A brief explanation of what the free culture movement is and the various factors that led to its fighting to preserve the commons, including corporations and special interests trying to restrict the commons to protect their interests, the development of the open source community, technological developments, such as the Internet and digital copying of media, the developmentof web 2.0 and its philosophies, current state of copyright law and youth culture.
It's by one "David W. Moody, California State University, San Jose School of Library and Information Science." Sad, then, that he makes no mention of Rebel Code in his bibliography about openness, since it pre-dates by far other sources that he does mention. But I'm not bitter.
Du bleicher Geselle!
Well, well, well:
The number of crimes solved thanks to the DNA database is actually falling despite the ever-growing number of people it contains.
Figures given to Parliament show that even though 7 per cent of the UK population are now on the DNA database it helped solve only 0.36 per cent of crimes, down from 0.37 per cent last year. In the same period over half a million people have been added to the database.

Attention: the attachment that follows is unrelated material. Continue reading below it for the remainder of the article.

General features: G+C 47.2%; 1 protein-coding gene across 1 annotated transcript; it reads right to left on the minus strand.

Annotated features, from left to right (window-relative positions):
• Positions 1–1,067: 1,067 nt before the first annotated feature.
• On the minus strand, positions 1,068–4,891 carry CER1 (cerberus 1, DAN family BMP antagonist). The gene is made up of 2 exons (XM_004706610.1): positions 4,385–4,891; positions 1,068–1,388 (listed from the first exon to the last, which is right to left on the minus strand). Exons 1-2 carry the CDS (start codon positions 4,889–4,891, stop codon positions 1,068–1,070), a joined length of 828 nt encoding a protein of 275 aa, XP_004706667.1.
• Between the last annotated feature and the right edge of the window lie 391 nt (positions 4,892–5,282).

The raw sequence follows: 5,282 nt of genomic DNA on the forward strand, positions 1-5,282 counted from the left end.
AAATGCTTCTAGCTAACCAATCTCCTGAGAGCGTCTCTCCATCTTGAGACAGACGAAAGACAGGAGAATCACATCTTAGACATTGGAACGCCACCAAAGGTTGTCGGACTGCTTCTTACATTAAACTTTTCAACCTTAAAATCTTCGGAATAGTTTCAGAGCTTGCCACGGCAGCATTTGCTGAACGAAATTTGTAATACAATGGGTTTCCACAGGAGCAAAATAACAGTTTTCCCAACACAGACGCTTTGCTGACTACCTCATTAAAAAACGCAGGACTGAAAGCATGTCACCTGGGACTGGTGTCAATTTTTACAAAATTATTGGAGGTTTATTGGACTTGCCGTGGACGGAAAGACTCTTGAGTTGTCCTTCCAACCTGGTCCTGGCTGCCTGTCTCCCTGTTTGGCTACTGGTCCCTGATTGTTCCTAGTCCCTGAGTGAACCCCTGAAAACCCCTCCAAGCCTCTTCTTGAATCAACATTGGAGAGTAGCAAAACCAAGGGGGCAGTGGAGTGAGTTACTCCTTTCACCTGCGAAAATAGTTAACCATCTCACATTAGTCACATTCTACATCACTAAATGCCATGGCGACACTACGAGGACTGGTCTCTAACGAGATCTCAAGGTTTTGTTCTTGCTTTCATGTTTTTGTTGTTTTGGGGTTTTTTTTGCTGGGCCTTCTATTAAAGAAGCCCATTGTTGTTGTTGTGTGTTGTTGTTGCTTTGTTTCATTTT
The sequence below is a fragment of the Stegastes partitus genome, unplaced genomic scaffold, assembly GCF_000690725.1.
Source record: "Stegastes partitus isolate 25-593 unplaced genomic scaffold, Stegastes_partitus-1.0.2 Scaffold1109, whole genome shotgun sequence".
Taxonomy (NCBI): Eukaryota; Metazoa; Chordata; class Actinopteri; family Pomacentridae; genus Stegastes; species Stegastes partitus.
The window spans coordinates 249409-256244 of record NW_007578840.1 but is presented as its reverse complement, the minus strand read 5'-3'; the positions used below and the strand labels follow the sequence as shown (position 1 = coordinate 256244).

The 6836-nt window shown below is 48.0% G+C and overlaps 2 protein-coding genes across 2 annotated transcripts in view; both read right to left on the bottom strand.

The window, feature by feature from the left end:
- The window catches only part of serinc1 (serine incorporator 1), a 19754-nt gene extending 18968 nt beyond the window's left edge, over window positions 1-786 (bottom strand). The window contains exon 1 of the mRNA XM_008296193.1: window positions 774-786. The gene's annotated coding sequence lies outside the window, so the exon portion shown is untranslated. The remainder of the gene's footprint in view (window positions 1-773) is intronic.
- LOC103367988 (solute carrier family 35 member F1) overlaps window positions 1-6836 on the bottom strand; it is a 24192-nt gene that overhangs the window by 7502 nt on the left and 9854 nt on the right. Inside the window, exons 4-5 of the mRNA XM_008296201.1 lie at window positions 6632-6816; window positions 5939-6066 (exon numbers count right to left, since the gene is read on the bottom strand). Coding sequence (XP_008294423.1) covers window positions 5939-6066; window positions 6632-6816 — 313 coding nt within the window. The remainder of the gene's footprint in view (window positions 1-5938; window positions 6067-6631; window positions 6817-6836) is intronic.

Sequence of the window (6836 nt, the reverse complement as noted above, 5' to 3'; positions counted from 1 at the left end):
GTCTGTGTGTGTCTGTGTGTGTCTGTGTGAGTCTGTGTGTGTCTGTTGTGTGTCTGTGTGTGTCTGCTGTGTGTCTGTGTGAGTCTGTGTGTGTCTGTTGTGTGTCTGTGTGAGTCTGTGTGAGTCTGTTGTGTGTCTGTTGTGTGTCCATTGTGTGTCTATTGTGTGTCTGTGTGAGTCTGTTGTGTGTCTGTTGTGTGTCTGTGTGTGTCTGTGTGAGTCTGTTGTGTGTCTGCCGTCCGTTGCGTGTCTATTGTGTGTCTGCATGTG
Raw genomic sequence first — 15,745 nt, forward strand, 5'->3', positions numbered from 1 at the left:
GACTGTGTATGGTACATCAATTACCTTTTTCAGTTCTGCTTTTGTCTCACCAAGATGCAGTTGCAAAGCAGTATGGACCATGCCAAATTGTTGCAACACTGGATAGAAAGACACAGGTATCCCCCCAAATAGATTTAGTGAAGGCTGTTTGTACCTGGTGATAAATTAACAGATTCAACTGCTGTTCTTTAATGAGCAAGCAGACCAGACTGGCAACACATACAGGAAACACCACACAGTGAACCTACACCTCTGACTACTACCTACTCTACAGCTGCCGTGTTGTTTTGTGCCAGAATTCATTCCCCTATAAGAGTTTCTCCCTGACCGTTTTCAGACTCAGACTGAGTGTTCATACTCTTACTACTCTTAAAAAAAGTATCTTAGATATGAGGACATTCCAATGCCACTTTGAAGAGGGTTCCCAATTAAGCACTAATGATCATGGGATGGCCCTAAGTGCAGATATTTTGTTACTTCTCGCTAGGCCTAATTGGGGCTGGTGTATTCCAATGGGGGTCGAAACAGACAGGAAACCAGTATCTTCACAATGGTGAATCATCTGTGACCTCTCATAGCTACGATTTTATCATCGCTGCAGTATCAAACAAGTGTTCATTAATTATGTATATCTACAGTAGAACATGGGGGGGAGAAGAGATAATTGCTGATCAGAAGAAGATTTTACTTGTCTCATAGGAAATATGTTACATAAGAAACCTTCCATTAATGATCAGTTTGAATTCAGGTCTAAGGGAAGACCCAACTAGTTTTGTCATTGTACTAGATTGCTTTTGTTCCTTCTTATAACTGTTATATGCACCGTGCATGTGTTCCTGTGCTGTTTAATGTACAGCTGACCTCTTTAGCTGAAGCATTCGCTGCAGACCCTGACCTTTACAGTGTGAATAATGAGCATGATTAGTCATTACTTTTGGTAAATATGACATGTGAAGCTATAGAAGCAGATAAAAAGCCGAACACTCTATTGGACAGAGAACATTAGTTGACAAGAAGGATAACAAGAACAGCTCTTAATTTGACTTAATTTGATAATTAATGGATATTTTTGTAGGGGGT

In fact there has been no big improvement in convictions since 2000/2001 when the database contained just 1.2 million people but was useful in 0.29 per cent of recorded crimes.
In other words, the database contained most of the useful DNA eight years ago: since then, it's been one long fishing expedition, adding more DNA for the sake of it - just in case. As the figures prove, the vast majority of that DNA is of innocent people who are are apparently unlikely ever to commit a crime. The only possible reason for retaining it is because of the insane authoritarian urges of the present government.
And what on earth does this quote from the Home Office mean?
The benefits of the NDNAD lie not only in detecting the guilty but in eliminating the innocent from inquiries